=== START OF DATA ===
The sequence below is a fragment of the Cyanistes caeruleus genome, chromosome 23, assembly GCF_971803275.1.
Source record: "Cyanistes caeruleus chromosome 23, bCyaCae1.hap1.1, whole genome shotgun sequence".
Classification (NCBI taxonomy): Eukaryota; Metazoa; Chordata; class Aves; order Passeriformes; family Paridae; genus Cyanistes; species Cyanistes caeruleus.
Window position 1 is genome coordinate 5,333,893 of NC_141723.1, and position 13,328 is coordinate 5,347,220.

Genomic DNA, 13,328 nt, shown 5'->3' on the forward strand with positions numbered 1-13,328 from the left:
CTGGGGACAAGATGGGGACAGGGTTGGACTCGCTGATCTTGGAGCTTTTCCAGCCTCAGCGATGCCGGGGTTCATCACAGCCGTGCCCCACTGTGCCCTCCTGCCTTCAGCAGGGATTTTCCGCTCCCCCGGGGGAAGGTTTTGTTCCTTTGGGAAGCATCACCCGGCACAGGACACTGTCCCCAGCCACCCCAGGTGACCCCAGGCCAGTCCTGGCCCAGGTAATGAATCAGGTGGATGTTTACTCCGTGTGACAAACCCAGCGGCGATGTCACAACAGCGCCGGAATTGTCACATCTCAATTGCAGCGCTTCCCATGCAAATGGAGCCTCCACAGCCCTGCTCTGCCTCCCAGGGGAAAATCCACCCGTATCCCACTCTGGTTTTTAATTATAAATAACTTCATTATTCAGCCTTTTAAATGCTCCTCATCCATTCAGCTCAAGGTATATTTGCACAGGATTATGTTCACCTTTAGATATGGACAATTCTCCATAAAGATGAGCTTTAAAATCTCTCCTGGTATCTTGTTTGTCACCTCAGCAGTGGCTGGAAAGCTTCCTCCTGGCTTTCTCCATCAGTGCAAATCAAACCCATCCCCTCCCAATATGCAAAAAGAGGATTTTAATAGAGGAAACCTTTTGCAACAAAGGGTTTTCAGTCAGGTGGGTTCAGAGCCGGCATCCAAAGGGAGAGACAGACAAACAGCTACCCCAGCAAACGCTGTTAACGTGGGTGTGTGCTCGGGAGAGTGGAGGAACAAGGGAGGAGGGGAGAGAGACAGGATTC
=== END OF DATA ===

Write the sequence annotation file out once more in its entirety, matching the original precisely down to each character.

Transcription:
The sequence below is a fragment of the Cyanistes caeruleus genome, chromosome 23, assembly GCF_971803275.1.
Source record: "Cyanistes caeruleus chromosome 23, bCyaCae1.hap1.1, whole genome shotgun sequence".
Classification (NCBI taxonomy): Eukaryota; Metazoa; Chordata; class Aves; order Passeriformes; family Paridae; genus Cyanistes; species Cyanistes caeruleus.
Window position 1 is genome coordinate 5,333,893 of NC_141723.1, and position 13,328 is coordinate 5,347,220.

Genomic DNA, 13,328 nt, shown 5'->3' on the forward strand with positions numbered 1-13,328 from the left:
CTGGGGACAAGATGGGGACAGGGTTGGACTCGCTGATCTTGGAGCTTTTCCAGCCTCAGCGATGCCGGGGTTCATCACAGCCGTGCCCCACTGTGCCCTCCTGCCTTCAGCAGGGATTTTCCGCTCCCCCGGGGGAAGGTTTTGTTCCTTTGGGAAGCATCACCCGGCACAGGACACTGTCCCCAGCCACCCCAGGTGACCCCAGGCCAGTCCTGGCCCAGGTAATGAATCAGGTGGATGTTTACTCCGTGTGACAAACCCAGCGGCGATGTCACAACAGCGCCGGAATTGTCACATCTCAATTGCAGCGCTTCCCATGCAAATGGAGCCTCCACAGCCCTGCTCTGCCTCCCAGGGGAAAATCCACCCGTATCCCACTCTGGTTTTTAATTATAAATAACTTCATTATTCAGCCTTTTAAATGCTCCTCATCCATTCAGCTCAAGGTATATTTGCACAGGATTATGTTCACCTTTAGATATGGACAATTCTCCATAAAGATGAGCTTTAAAATCTCTCCTGGTATCTTGTTTGTCACCTCAGCAGTGGCTGGAAAGCTTCCTCCTGGCTTTCTCCATCAGTGCAAATCAAACCCATCCCCTCCCAATATGCAAAAAGAGGATTTTAATAGAGGAAACCTTTTGCAACAAAGGGTTTTCAGTCAGGTGGGTTCAGAGCCGGCATCCAAAGGGAGAGACAGACAAACAGCTACCCCAGCAAACGCTGTTAACGTGGGTGTGTGCTCGGGAGAGTGGAGGAACAAGGGAGGAGGGGAGAGAGACAGGATTC